But all the while, as the somber pageant of the funeral unfolded, the brooding questions on the nature and extent of the violence in the U.S. persisted—why, why, why? There were, of course, no cheap and easy answers, but under the circumstances, the President felt obliged to appoint a commission of notables to study the phenomenon. However inadequate the gesture, it was an understandable expression of the natural desire to respond, somehow, some way, to this latest and perhaps most poignant of all recent examples of insensate political violence in America.

For Robert Kennedy, was in his own way a political personality as extraordinary as his brilliant brother, from whom he derived most of the initial mystique, the fame, the glamour, and the aura of terrible tragedy that invests the fabled Kennedy family.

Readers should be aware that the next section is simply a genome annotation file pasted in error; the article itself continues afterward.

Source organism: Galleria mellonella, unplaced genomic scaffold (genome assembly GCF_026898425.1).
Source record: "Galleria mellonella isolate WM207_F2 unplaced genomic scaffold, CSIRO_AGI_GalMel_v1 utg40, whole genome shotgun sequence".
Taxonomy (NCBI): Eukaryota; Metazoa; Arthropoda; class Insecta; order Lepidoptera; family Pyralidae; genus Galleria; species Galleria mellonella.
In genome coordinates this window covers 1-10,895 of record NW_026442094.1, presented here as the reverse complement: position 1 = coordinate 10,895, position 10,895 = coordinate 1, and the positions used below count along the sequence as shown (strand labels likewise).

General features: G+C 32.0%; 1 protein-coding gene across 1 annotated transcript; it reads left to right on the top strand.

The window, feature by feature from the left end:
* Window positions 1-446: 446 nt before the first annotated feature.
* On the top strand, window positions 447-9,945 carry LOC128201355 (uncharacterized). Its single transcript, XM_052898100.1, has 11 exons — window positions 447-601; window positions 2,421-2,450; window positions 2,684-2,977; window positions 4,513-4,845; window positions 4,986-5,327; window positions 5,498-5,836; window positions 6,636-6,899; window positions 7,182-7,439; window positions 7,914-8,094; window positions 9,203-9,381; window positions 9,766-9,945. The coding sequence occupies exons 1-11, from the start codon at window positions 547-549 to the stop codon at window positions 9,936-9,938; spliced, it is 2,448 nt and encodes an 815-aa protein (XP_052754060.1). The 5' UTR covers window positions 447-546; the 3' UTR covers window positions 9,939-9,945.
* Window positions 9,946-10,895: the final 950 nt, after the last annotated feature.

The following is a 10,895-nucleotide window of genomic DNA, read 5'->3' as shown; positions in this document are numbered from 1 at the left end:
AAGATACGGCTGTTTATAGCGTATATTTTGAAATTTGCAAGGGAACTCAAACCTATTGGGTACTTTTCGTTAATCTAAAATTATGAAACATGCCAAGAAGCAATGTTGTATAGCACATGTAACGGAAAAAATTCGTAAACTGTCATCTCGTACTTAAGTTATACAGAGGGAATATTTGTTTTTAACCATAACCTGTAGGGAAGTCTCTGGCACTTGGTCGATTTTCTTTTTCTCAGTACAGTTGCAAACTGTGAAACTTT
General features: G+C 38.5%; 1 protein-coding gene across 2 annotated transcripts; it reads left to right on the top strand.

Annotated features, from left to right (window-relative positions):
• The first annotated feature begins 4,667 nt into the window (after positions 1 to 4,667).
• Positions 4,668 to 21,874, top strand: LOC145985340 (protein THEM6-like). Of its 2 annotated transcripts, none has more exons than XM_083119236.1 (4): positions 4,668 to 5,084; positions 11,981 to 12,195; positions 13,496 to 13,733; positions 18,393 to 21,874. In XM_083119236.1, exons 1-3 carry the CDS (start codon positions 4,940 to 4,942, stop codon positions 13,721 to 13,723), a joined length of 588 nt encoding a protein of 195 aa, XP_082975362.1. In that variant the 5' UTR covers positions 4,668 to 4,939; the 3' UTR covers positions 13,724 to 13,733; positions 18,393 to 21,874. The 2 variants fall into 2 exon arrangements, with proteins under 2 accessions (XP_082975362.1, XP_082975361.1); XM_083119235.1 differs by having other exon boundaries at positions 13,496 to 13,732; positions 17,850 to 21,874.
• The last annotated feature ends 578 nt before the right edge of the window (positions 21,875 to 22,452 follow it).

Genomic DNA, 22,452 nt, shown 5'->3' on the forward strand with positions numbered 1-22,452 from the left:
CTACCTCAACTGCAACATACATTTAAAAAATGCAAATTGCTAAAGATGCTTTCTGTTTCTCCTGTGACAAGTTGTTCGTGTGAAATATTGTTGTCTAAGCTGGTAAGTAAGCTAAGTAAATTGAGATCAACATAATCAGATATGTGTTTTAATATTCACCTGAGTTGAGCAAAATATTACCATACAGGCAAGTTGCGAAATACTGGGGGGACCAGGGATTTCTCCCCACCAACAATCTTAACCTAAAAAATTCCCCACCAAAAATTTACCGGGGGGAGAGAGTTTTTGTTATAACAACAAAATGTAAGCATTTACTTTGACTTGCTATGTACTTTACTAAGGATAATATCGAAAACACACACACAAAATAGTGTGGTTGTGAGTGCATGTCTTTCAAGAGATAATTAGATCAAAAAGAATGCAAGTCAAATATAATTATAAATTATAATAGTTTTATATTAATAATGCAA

In the last few years, Bobby had emerged dramatically from the shade of his murdered brother. He became increasingly concerned with the quality of U.S. life in general, and in particular with the plight of the poor and the downtrodden, black and white alike. His enemies, of course, chalked this up to political opportunism, but in London last week, the day after Kennedy died, former Prime Minister Harold Macmillan, 74, went on television to sum up his impressions of the young American he had known for so long and so intimately—and in the process to offer a moving dissent to Kennedy's critics. "Whatever people may say and whatever history may write about Bobby," Macmillan said, "he had a genuine compassion, a real love of people, humble people, poor people—I think the word now is underprivileged people—not in a pompous or pedantic way, but genuine." Tears coursed down the old man's face as he spoke.